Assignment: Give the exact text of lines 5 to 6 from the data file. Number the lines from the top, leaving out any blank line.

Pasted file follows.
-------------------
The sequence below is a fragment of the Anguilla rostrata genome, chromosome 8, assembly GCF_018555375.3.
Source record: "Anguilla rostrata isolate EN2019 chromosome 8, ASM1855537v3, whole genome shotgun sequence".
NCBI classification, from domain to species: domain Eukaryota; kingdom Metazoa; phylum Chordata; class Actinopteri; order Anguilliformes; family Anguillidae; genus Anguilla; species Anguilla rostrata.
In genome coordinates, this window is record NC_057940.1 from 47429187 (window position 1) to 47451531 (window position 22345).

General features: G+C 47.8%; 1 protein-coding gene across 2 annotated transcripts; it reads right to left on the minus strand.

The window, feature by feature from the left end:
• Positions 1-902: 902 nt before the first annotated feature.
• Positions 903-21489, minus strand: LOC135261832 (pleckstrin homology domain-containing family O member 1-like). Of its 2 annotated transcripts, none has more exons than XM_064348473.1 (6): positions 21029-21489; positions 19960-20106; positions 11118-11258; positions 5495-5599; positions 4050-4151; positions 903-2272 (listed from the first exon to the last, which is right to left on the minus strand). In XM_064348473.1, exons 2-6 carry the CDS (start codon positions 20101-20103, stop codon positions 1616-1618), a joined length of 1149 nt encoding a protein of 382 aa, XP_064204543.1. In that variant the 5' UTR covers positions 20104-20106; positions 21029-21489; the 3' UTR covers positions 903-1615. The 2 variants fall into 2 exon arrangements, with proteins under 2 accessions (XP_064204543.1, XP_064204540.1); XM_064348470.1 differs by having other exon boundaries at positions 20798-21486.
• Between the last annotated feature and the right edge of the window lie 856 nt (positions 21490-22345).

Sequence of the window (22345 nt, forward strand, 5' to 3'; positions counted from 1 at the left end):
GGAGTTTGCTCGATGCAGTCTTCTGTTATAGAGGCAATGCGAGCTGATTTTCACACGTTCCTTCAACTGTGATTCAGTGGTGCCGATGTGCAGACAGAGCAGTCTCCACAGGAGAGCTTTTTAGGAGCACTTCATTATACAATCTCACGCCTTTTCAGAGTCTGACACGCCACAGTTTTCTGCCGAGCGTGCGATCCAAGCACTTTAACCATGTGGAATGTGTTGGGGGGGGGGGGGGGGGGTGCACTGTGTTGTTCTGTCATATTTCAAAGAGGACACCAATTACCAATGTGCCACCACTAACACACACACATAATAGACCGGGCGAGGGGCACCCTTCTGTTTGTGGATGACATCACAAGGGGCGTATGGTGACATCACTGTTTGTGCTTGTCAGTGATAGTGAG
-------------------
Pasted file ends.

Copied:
General features: G+C 47.8%; 1 protein-coding gene across 2 annotated transcripts; it reads right to left on the minus strand.

The window, feature by feature from the left end: